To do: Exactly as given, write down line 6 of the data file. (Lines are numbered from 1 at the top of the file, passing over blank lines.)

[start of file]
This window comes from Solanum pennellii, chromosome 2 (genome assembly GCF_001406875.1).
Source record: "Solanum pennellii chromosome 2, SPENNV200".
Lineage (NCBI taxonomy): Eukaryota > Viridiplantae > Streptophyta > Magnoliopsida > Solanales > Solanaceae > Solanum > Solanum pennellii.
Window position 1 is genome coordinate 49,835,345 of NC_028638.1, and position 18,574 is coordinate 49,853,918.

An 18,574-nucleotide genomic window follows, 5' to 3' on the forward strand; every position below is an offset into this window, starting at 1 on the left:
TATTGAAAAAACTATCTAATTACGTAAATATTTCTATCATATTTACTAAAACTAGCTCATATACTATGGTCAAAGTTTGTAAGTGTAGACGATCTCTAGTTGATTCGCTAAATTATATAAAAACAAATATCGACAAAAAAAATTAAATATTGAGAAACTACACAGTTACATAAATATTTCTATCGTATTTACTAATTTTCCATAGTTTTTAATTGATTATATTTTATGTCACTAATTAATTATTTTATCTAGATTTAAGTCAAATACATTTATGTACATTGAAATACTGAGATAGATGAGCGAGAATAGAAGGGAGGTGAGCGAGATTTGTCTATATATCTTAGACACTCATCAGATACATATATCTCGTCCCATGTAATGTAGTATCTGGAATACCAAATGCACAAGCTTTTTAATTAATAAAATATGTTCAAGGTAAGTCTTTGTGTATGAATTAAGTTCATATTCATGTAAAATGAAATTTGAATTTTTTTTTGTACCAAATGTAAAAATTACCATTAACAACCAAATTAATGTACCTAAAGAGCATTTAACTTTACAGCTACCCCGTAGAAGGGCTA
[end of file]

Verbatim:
TATTGAAAAAACTATCTAATTACGTAAATATTTCTATCATATTTACTAAAACTAGCTCATATACTATGGTCAAAGTTTGTAAGTGTAGACGATCTCTAGTTGATTCGCTAAATTATATAAAAACAAATATCGACAAAAAAAATTAAATATTGAGAAACTACACAGTTACATAAATATTTCTATCGTATTTACTAATTTTCCATAGTTTTTAATTGATTATATTTTATGTCACTAATTAATTATTTTATCTAGATTTAAGTCAAATACATTTATGTACATTGAAATACTGAGATAGATGAGCGAGAATAGAAGGGAGGTGAGCGAGATTTGTCTATATATCTTAGACACTCATCAGATACATATATCTCGTCCCATGTAATGTAGTATCTGGAATACCAAATGCACAAGCTTTTTAATTAATAAAATATGTTCAAGGTAAGTCTTTGTGTATGAATTAAGTTCATATTCATGTAAAATGAAATTTGAATTTTTTTTTGTACCAAATGTAAAAATTACCATTAACAACCAAATTAATGTACCTAAAGAGCATTTAACTTTACAGCTACCCCGTAGAAGGGCTA